A real bonus for photographers!
But it is the hammerhead and the grey reef shark that draws divers from around the globe to this remote location. We have the chance to see schooling hammerheads along the steep drop-offs of Kurang Hatta. As we swim through the dive site, Hole in the Wall, we exit out to a dramatic drop into the open ocean. Finally we’ll dive Pulau Hatta, a sloping reef full of reef fish and frequented by turtles.

Days 8-9 : Pulau Manuk
We make our way through this evolutionary transition zone between Australia and Asia. Next stop is the island of Manuk, a bird breeding sanctuary also known as ‘the island of serpents’. The dives here have all the typical volcanic features, bubbling sand and schooling fish. Yet the stars are the sea snakes and sea kraits, which seem to be everywhere.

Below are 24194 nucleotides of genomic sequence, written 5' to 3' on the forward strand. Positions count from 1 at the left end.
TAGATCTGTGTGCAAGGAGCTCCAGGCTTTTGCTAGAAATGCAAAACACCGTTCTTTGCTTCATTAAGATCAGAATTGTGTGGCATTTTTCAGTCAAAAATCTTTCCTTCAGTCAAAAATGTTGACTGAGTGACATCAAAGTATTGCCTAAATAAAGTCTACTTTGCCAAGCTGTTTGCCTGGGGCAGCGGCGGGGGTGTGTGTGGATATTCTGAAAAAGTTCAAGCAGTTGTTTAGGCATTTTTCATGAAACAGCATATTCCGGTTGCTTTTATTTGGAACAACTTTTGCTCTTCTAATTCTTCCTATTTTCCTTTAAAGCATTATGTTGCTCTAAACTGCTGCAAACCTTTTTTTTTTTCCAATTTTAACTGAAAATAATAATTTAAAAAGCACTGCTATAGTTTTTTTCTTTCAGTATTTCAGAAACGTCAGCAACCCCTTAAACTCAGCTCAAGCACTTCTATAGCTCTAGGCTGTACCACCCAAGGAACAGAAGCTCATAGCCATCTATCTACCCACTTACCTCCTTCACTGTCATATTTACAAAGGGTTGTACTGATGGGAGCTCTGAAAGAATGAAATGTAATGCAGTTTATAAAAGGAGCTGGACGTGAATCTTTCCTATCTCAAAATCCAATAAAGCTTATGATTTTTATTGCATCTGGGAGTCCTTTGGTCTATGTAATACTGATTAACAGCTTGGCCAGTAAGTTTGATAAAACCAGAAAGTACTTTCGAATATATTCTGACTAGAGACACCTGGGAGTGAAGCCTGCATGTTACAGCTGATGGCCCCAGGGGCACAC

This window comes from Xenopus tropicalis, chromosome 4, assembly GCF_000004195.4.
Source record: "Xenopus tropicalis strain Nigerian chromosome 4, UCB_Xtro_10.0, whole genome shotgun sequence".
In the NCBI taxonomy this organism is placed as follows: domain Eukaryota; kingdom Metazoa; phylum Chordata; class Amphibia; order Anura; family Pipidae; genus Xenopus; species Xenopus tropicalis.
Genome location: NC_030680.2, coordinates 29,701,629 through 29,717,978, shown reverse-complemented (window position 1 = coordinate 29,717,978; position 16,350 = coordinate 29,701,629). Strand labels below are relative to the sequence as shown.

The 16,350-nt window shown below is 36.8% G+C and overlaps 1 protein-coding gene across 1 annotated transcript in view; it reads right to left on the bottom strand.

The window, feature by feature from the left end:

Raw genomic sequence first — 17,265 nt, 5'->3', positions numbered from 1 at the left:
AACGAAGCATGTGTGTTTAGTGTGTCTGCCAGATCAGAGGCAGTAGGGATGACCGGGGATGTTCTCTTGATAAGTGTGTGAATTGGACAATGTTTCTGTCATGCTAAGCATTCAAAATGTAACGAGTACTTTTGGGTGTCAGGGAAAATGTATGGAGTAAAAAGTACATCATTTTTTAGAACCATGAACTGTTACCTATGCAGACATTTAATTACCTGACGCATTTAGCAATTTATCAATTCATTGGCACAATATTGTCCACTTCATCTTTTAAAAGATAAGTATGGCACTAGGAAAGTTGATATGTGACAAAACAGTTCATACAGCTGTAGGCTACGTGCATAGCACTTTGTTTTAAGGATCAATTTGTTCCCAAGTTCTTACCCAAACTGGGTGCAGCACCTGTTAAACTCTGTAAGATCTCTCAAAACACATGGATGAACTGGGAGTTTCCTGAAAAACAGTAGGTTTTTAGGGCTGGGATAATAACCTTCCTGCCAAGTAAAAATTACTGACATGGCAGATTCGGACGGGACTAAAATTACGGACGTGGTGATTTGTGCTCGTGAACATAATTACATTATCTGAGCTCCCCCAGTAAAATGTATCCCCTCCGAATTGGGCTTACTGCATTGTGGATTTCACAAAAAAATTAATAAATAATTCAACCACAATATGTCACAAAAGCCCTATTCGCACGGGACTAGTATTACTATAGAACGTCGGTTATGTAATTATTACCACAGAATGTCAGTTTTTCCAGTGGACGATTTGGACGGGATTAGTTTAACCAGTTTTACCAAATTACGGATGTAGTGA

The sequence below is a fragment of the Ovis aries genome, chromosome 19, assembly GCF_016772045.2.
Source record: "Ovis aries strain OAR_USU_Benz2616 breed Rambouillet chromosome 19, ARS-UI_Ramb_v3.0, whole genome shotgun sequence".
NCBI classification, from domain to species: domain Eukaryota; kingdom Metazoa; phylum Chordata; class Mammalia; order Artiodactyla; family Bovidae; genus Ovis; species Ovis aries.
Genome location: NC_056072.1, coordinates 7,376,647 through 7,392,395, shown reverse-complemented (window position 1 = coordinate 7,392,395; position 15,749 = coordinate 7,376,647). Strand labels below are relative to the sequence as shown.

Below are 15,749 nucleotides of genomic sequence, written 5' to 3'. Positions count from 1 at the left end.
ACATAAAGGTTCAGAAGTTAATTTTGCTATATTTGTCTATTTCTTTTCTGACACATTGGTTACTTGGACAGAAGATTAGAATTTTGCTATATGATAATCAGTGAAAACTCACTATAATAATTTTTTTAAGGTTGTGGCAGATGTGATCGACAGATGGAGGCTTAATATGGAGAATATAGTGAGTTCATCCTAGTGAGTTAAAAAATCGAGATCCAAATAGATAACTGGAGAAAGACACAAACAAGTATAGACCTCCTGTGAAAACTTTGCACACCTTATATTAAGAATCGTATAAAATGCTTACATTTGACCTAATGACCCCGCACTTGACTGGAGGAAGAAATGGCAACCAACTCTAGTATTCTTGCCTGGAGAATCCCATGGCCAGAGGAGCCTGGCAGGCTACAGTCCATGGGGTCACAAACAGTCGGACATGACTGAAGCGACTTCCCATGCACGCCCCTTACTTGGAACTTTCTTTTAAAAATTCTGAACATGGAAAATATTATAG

Current carries us over Nil Desparandum. We fly among napoleons and jacks, hoping to catch a glimpse of schooling sharks the area is well known for.

Days 10-11: Pulau Serua, Pulau Nila, Pulau Dai
We exit the Banda Seathrough Pulau Nila, where thriving hard coral gardens are so lovely, and tend to attract tuna, groupers, and barracuda. At Dusborgh, we will drift with the current for an opportunity to see sharks among the jacks & eagle rays. We enter the eastern Forgotten Islands. Our next dives will be in Pulau Dai, where we will enjoy the many walls and drop-offs. As it will be migrating season, be sure to keep an eye on the blue for pelagics!

Day 12 : Disembarkation in Saumlaki, see you soon
We disembark in Saumlaki, on the main island of the Tanimbar Archipelago, ending our journey across one of the most beautiful diving regions of the world.